Essay Critique?

<p>A friend just wants to know how what you think of his essay. He is applying ED to CMC and is trying to get any last minute suggestions for improvement.</p>

<p>I am on the treadmill to do penance because I have committed the cardinal sin of growing fat. I have discovered the limitations of the human body and what happens when you don’t take care of it. My trainer presses a button and bumps up my speed to 8 kph. It’s not a fast trot anymore; it’s become a sprint, a race for dear life. I half-stumble and manage to stay on, gasping and throwing dagger looks at him. </p>

<p>I’m coming up to the fifteen-minute mark. Halfway. The sweat is poring off me in rivulets, and my tongue is hanging down to my chest. He presses another button and adds five degrees of inclination to my invisible hill. I could kill him right now if I wasn’t running so hard. </p>

<p>I hate these machines. I hate it that I find myself ruefully contemplating the current state of my life, chewing on the fact that I’ve been sentenced to hard labor on this hunk of metal and moving fabric. I think this type of ruminating is best done over dinner with a couple of close friends, not running frantically up a hill that doesn’t exist while a slavemaster in sweatpants cracks his whip and watches you like a hawk. Oh, to be somewhere else. </p>

<p>I’ve noticed strange behavior here as well. People cast surreptitious sidelong glances at one another’s treadmill stats on the LED consoles, the ones showing how long you’ve been running, at what speed, and at how much of an incline. Or looking at the amount of weight you’re leg-pressing, or how sweaty you’ve become. Or if you’re wearing the latest Nikes. Comparing one’s self to people around you in an internal monologue is the favorite pastime in the Jungle Gym: Is he pulling a harder load? Is she running faster and longer than me? God, he’s almost vertical on that treadmill; won’t he fall off? I’m such a wuss, even that old fart with white hair and jowls can run the jogging pants off of me. Ooh, he’s bench-pressing a small elephant. What a wimp, giving up after five minutes – keep running, Wimp! And lay off the iced tea! </p>

<p>And so on. </p>

<p>Finally, I am through with my routine. Half-dead, but I managed it. I’ve crested the invisible hill and crawled down to the mythical, theoretical other side. And then my taskmaster smugly tells me to rest up, because I’m heading off to the resistance machines for an hour of weights. So I run. Away. I will eventually return and finish the damned routine, drawn by some sense of responsibility, but first I wander around. </p>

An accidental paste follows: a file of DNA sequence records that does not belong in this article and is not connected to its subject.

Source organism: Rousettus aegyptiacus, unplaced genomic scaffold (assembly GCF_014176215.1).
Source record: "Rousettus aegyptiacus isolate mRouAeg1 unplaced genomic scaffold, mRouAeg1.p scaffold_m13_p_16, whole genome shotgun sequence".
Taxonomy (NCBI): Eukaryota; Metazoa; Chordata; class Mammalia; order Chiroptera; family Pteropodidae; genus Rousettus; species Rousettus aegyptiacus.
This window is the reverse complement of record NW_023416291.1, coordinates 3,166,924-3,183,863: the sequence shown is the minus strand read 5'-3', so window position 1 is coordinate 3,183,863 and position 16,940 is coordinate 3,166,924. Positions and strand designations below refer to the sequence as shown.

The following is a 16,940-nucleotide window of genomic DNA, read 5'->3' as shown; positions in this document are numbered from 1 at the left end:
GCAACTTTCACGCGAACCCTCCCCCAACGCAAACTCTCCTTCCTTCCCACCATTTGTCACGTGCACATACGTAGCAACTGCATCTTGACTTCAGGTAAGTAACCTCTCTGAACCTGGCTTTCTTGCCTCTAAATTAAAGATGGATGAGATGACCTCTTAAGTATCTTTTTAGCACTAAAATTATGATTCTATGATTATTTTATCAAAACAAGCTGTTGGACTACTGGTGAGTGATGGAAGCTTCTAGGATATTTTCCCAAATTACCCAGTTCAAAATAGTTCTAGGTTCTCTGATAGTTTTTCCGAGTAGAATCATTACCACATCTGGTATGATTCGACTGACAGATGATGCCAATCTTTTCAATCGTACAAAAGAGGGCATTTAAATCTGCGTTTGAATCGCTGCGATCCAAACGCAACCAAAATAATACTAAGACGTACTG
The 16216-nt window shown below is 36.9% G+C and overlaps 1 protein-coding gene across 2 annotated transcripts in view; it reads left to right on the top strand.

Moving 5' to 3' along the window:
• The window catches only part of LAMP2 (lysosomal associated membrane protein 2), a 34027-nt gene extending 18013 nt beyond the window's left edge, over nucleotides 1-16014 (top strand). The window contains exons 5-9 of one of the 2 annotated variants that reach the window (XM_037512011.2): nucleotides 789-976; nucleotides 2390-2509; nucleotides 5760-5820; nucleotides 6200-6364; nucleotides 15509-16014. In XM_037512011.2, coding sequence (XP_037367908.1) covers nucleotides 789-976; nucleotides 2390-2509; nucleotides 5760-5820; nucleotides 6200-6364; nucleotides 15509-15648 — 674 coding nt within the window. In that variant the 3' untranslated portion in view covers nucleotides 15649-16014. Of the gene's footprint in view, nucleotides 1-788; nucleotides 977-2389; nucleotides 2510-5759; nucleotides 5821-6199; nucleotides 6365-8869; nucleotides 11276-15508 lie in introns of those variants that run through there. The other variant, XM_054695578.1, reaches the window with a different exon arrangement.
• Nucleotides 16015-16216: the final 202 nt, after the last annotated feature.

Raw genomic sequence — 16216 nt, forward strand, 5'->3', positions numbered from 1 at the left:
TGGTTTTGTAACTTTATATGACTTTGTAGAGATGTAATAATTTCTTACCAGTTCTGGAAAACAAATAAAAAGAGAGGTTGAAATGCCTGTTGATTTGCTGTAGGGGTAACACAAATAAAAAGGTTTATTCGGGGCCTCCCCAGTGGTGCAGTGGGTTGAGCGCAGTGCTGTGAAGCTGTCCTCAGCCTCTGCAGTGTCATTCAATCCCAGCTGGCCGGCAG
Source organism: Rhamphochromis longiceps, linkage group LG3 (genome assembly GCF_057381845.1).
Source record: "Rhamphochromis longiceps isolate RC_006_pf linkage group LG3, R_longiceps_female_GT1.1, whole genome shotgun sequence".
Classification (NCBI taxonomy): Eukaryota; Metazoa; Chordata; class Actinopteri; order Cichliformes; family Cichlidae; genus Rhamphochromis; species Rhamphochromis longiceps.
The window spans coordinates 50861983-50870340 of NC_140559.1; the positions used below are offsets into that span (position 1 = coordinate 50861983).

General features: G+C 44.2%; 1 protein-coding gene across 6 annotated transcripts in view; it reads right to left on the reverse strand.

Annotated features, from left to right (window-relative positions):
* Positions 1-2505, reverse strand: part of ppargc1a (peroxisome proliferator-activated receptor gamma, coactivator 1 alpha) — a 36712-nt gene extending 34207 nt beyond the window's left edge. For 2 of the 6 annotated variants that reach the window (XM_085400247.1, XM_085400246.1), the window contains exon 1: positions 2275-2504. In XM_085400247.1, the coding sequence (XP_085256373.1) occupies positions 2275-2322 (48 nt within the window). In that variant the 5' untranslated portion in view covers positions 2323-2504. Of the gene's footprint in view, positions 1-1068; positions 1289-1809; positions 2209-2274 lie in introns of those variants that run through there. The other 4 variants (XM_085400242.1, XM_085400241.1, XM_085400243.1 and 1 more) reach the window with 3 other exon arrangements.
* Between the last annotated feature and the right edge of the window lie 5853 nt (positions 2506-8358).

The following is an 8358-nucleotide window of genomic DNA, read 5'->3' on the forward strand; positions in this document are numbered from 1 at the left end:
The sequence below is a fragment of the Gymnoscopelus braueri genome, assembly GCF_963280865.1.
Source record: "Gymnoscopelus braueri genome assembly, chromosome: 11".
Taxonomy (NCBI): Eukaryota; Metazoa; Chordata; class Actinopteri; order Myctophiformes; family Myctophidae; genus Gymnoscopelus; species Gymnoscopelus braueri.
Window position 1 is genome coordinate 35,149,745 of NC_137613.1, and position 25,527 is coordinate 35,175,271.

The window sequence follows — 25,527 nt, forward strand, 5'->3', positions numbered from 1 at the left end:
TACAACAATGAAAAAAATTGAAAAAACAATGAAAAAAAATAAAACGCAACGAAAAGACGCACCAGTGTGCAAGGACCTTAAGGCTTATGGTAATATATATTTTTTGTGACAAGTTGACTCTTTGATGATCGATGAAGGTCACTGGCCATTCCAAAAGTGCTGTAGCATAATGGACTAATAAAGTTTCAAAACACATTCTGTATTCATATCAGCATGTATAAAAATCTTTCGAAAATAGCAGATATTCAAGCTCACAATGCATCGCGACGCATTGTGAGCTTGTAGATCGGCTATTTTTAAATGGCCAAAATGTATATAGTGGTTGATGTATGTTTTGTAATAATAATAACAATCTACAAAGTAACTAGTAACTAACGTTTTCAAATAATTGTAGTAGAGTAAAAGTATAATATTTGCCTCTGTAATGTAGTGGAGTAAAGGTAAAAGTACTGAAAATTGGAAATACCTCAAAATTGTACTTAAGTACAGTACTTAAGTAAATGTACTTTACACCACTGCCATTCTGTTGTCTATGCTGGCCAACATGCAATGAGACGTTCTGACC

<p>Walking inside the Jungle Gym, away from the machines, I find a large clearing with a smooth wooden floor and a mirror wall. Here the natives come together at certain times of the day for some frantic, ritual dancing, also known as yoga. I am disqualified from these because I have two left feet. So I decide to end my torture session.</p>

<p>I sit drying off in a comfortable armchair in front of a widescreen TV. I sit here debating to myself about what to do next. I think I’ll take a shower at home, then eat a heap of cheeseburgers and a huge greasy pile of fries and wash it all down with a couple of big root beer floats. And then I’ll take a long nap and not dream of running up an invisible hill.</p>

<p>What I get from this essay is that you think you are fat and aren't sure if you want to workout to loose weight. What do you want the reader to take away from your essay? You write pretty well, but it's not clear what your main point is.</p>

<p>What's your point in this essay? You write well, but this is just a bitter rambling of poor little rich kid with a personal trainer and no motivation to exercise.</p>

<p>Hey guys,</p>

<p>Remember, it's not my essay. It's a friends. I'm not fat and I can't write well. haha.</p>

<p>Anyways, I was talking to him about what this said about him and he told me he was trying to relate to the reader or something like that.. how everyone hates exercising and feels like they are climbing and 'invisible hill'.. I sorta understood him..</p>

<p>This is his supplemental essay. His personal statement is more about him though.</p>

<p>If this essay is optional, your friend will probably be better off without it...</p>

<p>I love working out. Similar comments, sounds very bitter and doesn't say much. I think it'd be more doable that it is now as a topic if there was focus on his determination and what he learned about himself while trying to loose weight.</p>

<p>I don't think it paints the writer in a very positive light...</p>

<p>I agree with suggestions to focus on his determination and to show how he works hard to overcome this difficult obstacle. If he's not determined, or if he doesn't work hard, or if he hasn't overcome this difficult obstacle, then I would tell him to pick a new topic (preferably one that is more positive).</p>

<p>I honestly liked it. I can tell he's a good type of guy, maybe a little rough around the edges (like any teenager). Just a few things struck me and pulled me out of the essay. "Old fart." Not really the best description. I use the phrase all the time and I was slightly taken aback - it's an essay for COLLEGE! The ending is weak too. I'm sure it is honest and real, and it paints an accurate picture of him, but the picture is not the best. He's pretty much given up trying to get healthy. Colleges don't want a kid who is going to drop dead his second year. My suggestion to your friend: Keep the authentic image of your personality, but make it seem like you are TRYING, like you are going through this pain with a goal in mind, and that you plan to achieve it.</p>

<p>Thanks for all your suggestions. Upon further discussion, my friend decided not to submit this essay, as it was optional.</p>

<p>and again, thanks for all the comments and critiques.</p>